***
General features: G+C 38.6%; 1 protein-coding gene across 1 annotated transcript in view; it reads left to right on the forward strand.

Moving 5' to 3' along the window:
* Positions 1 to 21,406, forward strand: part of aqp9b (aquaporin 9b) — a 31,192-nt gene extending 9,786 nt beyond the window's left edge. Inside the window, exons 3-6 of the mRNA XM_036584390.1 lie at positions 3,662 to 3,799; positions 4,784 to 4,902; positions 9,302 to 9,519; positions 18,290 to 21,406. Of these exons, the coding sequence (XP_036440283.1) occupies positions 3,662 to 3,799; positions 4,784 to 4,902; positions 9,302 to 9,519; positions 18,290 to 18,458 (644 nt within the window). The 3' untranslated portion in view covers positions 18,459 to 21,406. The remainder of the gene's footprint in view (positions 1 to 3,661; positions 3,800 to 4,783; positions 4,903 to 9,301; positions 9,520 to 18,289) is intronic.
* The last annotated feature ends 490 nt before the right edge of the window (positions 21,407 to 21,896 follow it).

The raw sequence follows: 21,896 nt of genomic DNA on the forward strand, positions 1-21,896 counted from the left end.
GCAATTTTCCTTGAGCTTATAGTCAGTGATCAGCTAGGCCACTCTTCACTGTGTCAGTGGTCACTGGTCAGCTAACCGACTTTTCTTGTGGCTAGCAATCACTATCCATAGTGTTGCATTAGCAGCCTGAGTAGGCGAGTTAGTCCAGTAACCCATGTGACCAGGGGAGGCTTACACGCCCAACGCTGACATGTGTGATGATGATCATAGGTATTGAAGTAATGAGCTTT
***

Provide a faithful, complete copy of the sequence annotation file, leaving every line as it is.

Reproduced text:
General features: G+C 38.6%; 1 protein-coding gene across 1 annotated transcript in view; it reads left to right on the forward strand.

Moving 5' to 3' along the window:
* Positions 1 to 21,406, forward strand: part of aqp9b (aquaporin 9b) — a 31,192-nt gene extending 9,786 nt beyond the window's left edge. Inside the window, exons 3-6 of the mRNA XM_036584390.1 lie at positions 3,662 to 3,799; positions 4,784 to 4,902; positions 9,302 to 9,519; positions 18,290 to 21,406. Of these exons, the coding sequence (XP_036440283.1) occupies positions 3,662 to 3,799; positions 4,784 to 4,902; positions 9,302 to 9,519; positions 18,290 to 18,458 (644 nt within the window). The 3' untranslated portion in view covers positions 18,459 to 21,406. The remainder of the gene's footprint in view (positions 1 to 3,661; positions 3,800 to 4,783; positions 4,903 to 9,301; positions 9,520 to 18,289) is intronic.
* The last annotated feature ends 490 nt before the right edge of the window (positions 21,407 to 21,896 follow it).

The raw sequence follows: 21,896 nt of genomic DNA on the forward strand, positions 1-21,896 counted from the left end.
GCAATTTTCCTTGAGCTTATAGTCAGTGATCAGCTAGGCCACTCTTCACTGTGTCAGTGGTCACTGGTCAGCTAACCGACTTTTCTTGTGGCTAGCAATCACTATCCATAGTGTTGCATTAGCAGCCTGAGTAGGCGAGTTAGTCCAGTAACCCATGTGACCAGGGGAGGCTTACACGCCCAACGCTGACATGTGTGATGATGATCATAGGTATTGAAGTAATGAGCTTT